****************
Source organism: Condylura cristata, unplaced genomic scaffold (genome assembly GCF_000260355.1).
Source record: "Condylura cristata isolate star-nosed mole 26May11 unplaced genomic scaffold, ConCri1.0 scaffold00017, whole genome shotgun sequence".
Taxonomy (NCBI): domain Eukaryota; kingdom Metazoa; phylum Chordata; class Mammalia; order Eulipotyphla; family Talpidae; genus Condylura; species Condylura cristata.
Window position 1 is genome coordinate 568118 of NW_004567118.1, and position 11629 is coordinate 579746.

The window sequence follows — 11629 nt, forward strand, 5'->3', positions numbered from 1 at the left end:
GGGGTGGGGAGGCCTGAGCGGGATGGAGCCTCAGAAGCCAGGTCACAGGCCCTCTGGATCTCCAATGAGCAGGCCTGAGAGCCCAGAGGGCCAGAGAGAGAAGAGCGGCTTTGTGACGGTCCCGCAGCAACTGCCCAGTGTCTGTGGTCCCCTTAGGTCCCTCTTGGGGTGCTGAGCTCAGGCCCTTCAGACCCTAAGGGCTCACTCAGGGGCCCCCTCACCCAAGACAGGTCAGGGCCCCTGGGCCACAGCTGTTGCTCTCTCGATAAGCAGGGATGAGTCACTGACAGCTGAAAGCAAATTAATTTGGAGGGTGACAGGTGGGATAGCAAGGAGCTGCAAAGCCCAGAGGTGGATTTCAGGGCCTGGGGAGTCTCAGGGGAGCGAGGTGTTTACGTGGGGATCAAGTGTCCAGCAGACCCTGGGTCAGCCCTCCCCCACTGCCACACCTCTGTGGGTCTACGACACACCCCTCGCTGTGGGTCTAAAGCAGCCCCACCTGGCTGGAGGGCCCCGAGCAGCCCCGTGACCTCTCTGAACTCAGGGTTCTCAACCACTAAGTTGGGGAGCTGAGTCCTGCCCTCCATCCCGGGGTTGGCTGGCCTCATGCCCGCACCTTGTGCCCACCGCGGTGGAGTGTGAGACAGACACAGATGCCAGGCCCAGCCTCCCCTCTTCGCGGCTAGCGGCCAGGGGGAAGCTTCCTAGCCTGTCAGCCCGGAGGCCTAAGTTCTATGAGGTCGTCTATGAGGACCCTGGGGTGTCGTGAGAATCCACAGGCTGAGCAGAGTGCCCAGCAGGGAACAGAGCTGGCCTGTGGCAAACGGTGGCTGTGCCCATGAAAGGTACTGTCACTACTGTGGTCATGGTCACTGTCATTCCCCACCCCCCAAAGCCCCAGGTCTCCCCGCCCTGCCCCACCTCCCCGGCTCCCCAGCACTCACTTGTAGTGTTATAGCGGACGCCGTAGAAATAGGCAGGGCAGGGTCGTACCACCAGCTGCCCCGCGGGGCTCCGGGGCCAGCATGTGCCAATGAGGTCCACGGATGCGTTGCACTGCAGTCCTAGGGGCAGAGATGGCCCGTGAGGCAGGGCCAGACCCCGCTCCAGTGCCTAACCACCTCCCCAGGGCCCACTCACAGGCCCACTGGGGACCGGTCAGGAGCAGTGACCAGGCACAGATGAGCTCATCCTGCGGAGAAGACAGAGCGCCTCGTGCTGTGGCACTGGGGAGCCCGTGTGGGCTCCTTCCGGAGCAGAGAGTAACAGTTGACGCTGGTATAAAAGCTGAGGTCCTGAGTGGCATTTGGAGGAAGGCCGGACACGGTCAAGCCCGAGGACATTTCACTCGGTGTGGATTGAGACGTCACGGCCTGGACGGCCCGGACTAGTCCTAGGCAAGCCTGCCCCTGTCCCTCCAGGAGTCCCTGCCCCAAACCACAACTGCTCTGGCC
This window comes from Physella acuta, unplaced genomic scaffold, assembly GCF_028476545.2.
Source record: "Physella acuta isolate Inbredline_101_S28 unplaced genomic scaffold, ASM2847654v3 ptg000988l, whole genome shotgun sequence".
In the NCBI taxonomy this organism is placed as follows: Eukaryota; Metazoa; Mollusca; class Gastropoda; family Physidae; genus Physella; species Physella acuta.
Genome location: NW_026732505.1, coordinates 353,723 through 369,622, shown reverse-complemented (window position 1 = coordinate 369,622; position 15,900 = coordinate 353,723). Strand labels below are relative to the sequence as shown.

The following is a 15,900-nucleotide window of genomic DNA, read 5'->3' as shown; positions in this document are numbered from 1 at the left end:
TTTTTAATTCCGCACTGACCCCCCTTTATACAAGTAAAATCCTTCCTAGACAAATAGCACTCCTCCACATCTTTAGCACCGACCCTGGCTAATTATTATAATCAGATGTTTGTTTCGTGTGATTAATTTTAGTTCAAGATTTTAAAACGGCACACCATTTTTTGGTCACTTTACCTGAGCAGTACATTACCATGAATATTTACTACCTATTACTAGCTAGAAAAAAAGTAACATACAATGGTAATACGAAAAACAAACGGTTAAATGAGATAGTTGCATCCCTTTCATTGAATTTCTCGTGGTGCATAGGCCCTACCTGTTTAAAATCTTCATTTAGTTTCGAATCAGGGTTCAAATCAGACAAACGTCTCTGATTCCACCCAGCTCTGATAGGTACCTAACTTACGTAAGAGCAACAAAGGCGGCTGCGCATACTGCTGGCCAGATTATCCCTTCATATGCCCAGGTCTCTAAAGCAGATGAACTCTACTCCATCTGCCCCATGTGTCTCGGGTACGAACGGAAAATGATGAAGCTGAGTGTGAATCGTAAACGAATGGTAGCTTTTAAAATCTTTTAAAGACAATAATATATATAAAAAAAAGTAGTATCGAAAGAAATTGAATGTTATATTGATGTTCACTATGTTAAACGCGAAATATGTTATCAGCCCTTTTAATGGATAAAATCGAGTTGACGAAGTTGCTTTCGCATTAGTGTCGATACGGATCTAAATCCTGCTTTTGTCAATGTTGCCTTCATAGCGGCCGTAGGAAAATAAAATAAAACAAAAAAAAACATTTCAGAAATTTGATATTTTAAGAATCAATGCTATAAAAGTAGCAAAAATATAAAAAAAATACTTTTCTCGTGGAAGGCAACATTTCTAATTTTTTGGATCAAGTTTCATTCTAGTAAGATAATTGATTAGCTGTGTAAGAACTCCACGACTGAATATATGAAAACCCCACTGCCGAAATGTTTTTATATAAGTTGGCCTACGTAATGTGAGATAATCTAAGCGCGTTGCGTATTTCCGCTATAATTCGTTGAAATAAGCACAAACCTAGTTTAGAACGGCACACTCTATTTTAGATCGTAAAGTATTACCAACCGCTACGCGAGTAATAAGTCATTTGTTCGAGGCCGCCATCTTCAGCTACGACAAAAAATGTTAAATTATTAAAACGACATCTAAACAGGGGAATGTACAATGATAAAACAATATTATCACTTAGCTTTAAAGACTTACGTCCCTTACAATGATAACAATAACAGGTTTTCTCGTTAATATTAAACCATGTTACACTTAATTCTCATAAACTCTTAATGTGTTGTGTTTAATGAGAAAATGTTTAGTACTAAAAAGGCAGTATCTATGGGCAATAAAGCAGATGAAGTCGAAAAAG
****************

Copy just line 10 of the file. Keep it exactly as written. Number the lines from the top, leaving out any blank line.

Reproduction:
Genome location: NW_026732505.1, coordinates 353,723 through 369,622, shown reverse-complemented (window position 1 = coordinate 369,622; position 15,900 = coordinate 353,723). Strand labels below are relative to the sequence as shown.